There is one glaring reason why coaches should encourage the use of DryFire:
Practice makes perfect
None of us is born a brilliant shooter (apart from George Digweed).
The acquisition of any skill is simple:
- learn a bit,
- practise a lot,
- learn some more,
- practise a lot,
- master it,
- get better over time.
It ain't rocket science
Let's be honest, most of us never fully master any skill we attempt to learn - many people aspire to be premier league footballers but very few make it - in fact we have so few "premier league" footballers we have to import them from the rest of the world!
The author of this page has, over the years, acquired a number of skills. For example, he can "knock things up" from wood in his workshop but he is a long way from being a cabinet maker. He can "knock up" computer software to test new ideas - but he is a long way from being a professional programmer.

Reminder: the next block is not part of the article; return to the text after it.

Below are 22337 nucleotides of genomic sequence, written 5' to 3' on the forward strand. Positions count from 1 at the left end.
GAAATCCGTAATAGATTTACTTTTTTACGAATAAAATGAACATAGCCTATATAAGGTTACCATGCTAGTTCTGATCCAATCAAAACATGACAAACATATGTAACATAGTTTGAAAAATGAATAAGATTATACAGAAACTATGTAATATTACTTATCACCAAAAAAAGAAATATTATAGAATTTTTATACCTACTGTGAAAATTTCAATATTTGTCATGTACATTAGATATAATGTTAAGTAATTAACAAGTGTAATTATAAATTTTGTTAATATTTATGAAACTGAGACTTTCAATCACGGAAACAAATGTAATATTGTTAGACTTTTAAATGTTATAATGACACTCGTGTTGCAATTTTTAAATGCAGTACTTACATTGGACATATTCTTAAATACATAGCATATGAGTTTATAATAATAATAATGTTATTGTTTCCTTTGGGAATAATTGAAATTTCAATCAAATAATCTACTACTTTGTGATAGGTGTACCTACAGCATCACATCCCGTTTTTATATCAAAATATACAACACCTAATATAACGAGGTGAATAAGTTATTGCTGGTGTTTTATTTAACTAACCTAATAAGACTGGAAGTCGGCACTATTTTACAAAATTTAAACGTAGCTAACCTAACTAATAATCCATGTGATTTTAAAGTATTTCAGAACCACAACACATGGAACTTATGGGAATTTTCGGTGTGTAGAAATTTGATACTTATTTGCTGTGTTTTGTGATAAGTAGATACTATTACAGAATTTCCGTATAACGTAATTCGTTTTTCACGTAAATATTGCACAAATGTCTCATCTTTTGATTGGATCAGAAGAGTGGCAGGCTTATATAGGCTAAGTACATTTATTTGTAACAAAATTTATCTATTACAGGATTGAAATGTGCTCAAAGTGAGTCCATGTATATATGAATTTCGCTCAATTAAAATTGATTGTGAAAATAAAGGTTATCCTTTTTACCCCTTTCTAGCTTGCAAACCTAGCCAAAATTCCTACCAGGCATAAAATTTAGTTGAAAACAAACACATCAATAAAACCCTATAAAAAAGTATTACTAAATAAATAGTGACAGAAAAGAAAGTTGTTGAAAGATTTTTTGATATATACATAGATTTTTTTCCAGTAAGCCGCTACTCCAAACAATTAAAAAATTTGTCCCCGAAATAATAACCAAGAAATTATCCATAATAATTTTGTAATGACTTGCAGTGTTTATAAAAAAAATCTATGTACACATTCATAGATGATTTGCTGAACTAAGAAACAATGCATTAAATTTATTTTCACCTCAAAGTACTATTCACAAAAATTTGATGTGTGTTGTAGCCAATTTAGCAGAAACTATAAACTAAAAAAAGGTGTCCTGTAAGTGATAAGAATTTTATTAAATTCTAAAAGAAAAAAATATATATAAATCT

As teachers our role is to get people started, to help them develop the right skills, to spot when they are acquiring bad habits and to help them overcome those frustrating plateaus of achievement when scores fail to rise.
Let's face it, practice isn't cheap.
How many targets would you like a student to take between lessons to internalise newly learnt skills and to make them second nature? A few dozen? A few hundred? A few thousand?
How realistic, in terms of time and money, is it to expect a student to shoot, say, 500 practice targets between lessons? The National Clay Shooting Centre's charges (2020) are shown below but let's say 60p per target (clay plus cartridge) on average across the country - so 500 targets would cost £300 - plus travelling costs.
500 targets is 20 rounds - and that takes time - it almost certainly wouldn't be done in one day so that means multiple trips to the shooting ground.
Of course, it would be great for the shooting ground if our keen shooter had deep pockets and did shoot 500 targets between lessons - but it isn't going to happen unless our student is a hedge fund manager or member of the local mafia!
Practice isn't shooting a full round - practice is about getting better at the things you are bad at.